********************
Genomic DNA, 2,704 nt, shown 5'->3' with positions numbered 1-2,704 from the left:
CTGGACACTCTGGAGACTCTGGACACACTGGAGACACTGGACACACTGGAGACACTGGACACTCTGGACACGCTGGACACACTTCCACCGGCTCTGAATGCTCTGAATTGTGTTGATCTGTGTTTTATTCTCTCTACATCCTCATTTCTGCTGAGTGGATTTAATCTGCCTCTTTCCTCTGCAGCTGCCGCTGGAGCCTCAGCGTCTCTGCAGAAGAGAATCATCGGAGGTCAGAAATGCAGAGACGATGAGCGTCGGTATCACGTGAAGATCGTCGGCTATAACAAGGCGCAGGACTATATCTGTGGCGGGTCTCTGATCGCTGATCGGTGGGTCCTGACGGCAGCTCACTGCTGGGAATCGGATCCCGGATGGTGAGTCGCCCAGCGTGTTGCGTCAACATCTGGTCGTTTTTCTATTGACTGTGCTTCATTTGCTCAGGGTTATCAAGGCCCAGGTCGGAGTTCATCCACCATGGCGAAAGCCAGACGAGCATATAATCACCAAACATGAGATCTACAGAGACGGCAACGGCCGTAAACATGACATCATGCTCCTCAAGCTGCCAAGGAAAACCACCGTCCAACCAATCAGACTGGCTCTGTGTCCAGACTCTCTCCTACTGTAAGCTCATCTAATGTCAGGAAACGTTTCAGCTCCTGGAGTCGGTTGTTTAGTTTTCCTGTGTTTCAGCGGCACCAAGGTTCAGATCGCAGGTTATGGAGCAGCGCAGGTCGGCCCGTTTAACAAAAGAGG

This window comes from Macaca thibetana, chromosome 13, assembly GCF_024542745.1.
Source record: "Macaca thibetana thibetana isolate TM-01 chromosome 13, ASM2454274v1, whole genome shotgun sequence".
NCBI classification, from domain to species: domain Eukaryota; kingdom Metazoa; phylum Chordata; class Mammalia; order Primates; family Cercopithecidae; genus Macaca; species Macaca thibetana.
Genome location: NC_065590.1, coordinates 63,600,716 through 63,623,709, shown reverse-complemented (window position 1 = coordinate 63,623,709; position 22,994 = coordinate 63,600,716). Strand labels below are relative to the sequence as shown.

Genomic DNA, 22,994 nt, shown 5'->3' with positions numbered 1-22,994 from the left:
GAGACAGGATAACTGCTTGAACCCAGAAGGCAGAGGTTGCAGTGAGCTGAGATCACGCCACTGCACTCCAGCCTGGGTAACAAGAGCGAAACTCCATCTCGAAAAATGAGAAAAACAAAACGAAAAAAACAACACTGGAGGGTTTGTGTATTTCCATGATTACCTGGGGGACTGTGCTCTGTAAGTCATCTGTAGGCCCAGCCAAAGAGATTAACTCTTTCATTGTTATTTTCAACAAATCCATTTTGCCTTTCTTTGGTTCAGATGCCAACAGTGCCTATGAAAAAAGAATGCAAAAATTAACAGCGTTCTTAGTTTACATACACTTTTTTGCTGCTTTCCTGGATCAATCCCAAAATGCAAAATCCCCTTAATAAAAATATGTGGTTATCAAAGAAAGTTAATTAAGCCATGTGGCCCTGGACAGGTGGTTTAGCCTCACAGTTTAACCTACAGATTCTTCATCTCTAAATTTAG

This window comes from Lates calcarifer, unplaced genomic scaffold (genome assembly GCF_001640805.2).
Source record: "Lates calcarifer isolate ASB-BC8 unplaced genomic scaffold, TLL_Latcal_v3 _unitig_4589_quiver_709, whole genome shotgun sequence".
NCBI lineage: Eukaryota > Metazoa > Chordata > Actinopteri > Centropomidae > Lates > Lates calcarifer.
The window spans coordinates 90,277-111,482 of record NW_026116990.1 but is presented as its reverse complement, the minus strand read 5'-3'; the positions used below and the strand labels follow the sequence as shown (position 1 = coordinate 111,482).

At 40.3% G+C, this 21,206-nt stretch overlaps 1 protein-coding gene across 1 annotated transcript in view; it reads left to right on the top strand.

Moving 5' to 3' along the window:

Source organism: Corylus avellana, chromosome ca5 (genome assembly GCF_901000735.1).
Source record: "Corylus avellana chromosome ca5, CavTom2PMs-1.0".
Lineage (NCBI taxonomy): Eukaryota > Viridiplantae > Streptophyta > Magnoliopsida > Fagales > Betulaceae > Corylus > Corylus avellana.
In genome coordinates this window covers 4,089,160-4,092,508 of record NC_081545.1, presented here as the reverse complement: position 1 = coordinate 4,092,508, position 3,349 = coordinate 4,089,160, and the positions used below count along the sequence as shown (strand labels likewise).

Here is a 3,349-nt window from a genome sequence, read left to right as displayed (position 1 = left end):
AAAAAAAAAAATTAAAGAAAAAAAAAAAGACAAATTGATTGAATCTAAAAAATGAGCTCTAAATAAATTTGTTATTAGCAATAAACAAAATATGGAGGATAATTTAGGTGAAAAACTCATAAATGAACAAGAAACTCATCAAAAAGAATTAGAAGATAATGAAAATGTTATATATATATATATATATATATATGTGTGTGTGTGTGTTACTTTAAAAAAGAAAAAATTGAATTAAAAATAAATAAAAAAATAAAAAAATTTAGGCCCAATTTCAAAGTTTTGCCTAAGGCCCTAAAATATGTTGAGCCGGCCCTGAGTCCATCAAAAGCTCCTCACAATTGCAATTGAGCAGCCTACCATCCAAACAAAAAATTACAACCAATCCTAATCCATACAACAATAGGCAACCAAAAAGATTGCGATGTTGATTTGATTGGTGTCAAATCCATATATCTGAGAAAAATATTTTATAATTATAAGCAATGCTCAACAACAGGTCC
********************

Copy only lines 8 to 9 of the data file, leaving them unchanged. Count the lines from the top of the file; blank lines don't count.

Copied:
GAGACAGGATAACTGCTTGAACCCAGAAGGCAGAGGTTGCAGTGAGCTGAGATCACGCCACTGCACTCCAGCCTGGGTAACAAGAGCGAAACTCCATCTCGAAAAATGAGAAAAACAAAACGAAAAAAACAACACTGGAGGGTTTGTGTATTTCCATGATTACCTGGGGGACTGTGCTCTGTAAGTCATCTGTAGGCCCAGCCAAAGAGATTAACTCTTTCATTGTTATTTTCAACAAATCCATTTTGCCTTTCTTTGGTTCAGATGCCAACAGTGCCTATGAAAAAAGAATGCAAAAATTAACAGCGTTCTTAGTTTACATACACTTTTTTGCTGCTTTCCTGGATCAATCCCAAAATGCAAAATCCCCTTAATAAAAATATGTGGTTATCAAAGAAAGTTAATTAAGCCATGTGGCCCTGGACAGGTGGTTTAGCCTCACAGTTTAACCTACAGATTCTTCATCTCTAAATTTAG

This window comes from Lates calcarifer, unplaced genomic scaffold (genome assembly GCF_001640805.2).